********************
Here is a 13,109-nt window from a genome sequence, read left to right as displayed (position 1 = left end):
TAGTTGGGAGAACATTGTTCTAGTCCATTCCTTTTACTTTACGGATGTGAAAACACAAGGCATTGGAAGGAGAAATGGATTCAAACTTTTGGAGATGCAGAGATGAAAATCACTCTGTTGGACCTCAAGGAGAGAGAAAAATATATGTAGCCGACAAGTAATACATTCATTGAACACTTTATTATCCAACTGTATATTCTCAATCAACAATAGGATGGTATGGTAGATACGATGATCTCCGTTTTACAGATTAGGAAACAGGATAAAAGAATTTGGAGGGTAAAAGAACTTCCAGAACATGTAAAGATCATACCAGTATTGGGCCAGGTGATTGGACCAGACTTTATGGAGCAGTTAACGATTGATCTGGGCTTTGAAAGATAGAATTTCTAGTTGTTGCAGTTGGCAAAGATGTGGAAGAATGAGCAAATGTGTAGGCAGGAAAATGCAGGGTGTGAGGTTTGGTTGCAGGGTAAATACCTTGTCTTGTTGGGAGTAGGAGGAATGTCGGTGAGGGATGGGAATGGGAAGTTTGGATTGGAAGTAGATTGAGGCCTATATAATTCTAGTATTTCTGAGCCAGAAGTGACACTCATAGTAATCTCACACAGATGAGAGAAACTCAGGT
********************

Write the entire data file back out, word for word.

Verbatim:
Here is a 13,109-nt window from a genome sequence, read left to right as displayed (position 1 = left end):
TAGTTGGGAGAACATTGTTCTAGTCCATTCCTTTTACTTTACGGATGTGAAAACACAAGGCATTGGAAGGAGAAATGGATTCAAACTTTTGGAGATGCAGAGATGAAAATCACTCTGTTGGACCTCAAGGAGAGAGAAAAATATATGTAGCCGACAAGTAATACATTCATTGAACACTTTATTATCCAACTGTATATTCTCAATCAACAATAGGATGGTATGGTAGATACGATGATCTCCGTTTTACAGATTAGGAAACAGGATAAAAGAATTTGGAGGGTAAAAGAACTTCCAGAACATGTAAAGATCATACCAGTATTGGGCCAGGTGATTGGACCAGACTTTATGGAGCAGTTAACGATTGATCTGGGCTTTGAAAGATAGAATTTCTAGTTGTTGCAGTTGGCAAAGATGTGGAAGAATGAGCAAATGTGTAGGCAGGAAAATGCAGGGTGTGAGGTTTGGTTGCAGGGTAAATACCTTGTCTTGTTGGGAGTAGGAGGAATGTCGGTGAGGGATGGGAATGGGAAGTTTGGATTGGAAGTAGATTGAGGCCTATATAATTCTAGTATTTCTGAGCCAGAAGTGACACTCATAGTAATCTCACACAGATGAGAGAAACTCAGGT